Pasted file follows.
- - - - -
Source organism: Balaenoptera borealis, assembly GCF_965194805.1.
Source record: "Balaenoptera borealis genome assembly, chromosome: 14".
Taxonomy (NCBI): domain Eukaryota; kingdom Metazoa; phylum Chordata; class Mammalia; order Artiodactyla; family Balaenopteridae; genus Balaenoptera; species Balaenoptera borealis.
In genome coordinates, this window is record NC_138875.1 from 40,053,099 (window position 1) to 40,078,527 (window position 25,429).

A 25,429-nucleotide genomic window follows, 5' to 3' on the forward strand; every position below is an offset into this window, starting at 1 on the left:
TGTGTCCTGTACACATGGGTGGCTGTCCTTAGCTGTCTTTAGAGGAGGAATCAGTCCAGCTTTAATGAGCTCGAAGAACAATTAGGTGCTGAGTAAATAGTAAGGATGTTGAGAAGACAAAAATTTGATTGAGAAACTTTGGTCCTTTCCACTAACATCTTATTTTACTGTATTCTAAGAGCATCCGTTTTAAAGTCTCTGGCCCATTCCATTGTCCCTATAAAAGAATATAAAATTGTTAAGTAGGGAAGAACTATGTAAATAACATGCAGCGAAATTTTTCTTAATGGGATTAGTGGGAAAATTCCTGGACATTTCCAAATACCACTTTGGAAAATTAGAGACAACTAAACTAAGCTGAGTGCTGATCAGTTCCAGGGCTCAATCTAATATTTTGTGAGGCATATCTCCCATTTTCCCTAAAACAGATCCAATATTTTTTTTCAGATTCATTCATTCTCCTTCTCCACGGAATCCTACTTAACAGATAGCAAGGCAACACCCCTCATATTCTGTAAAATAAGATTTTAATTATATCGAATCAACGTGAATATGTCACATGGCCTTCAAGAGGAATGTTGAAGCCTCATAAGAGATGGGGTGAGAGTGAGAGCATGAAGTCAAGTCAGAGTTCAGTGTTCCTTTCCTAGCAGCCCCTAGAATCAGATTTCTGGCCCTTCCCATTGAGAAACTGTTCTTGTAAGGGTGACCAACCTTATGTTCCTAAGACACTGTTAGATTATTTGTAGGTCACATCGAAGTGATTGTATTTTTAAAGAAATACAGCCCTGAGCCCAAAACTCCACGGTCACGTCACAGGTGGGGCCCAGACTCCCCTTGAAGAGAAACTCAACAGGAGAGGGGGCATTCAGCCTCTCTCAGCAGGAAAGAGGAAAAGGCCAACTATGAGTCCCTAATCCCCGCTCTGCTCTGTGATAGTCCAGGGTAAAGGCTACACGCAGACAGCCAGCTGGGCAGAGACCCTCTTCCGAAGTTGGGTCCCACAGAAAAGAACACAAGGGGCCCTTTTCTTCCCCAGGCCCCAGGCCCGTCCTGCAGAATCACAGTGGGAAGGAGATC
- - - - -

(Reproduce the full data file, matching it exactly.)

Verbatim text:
Source organism: Balaenoptera borealis, assembly GCF_965194805.1.
Source record: "Balaenoptera borealis genome assembly, chromosome: 14".
Taxonomy (NCBI): domain Eukaryota; kingdom Metazoa; phylum Chordata; class Mammalia; order Artiodactyla; family Balaenopteridae; genus Balaenoptera; species Balaenoptera borealis.
In genome coordinates, this window is record NC_138875.1 from 40,053,099 (window position 1) to 40,078,527 (window position 25,429).

A 25,429-nucleotide genomic window follows, 5' to 3' on the forward strand; every position below is an offset into this window, starting at 1 on the left:
TGTGTCCTGTACACATGGGTGGCTGTCCTTAGCTGTCTTTAGAGGAGGAATCAGTCCAGCTTTAATGAGCTCGAAGAACAATTAGGTGCTGAGTAAATAGTAAGGATGTTGAGAAGACAAAAATTTGATTGAGAAACTTTGGTCCTTTCCACTAACATCTTATTTTACTGTATTCTAAGAGCATCCGTTTTAAAGTCTCTGGCCCATTCCATTGTCCCTATAAAAGAATATAAAATTGTTAAGTAGGGAAGAACTATGTAAATAACATGCAGCGAAATTTTTCTTAATGGGATTAGTGGGAAAATTCCTGGACATTTCCAAATACCACTTTGGAAAATTAGAGACAACTAAACTAAGCTGAGTGCTGATCAGTTCCAGGGCTCAATCTAATATTTTGTGAGGCATATCTCCCATTTTCCCTAAAACAGATCCAATATTTTTTTTCAGATTCATTCATTCTCCTTCTCCACGGAATCCTACTTAACAGATAGCAAGGCAACACCCCTCATATTCTGTAAAATAAGATTTTAATTATATCGAATCAACGTGAATATGTCACATGGCCTTCAAGAGGAATGTTGAAGCCTCATAAGAGATGGGGTGAGAGTGAGAGCATGAAGTCAAGTCAGAGTTCAGTGTTCCTTTCCTAGCAGCCCCTAGAATCAGATTTCTGGCCCTTCCCATTGAGAAACTGTTCTTGTAAGGGTGACCAACCTTATGTTCCTAAGACACTGTTAGATTATTTGTAGGTCACATCGAAGTGATTGTATTTTTAAAGAAATACAGCCCTGAGCCCAAAACTCCACGGTCACGTCACAGGTGGGGCCCAGACTCCCCTTGAAGAGAAACTCAACAGGAGAGGGGGCATTCAGCCTCTCTCAGCAGGAAAGAGGAAAAGGCCAACTATGAGTCCCTAATCCCCGCTCTGCTCTGTGATAGTCCAGGGTAAAGGCTACACGCAGACAGCCAGCTGGGCAGAGACCCTCTTCCGAAGTTGGGTCCCACAGAAAAGAACACAAGGGGCCCTTTTCTTCCCCAGGCCCCAGGCCCGTCCTGCAGAATCACAGTGGGAAGGAGATC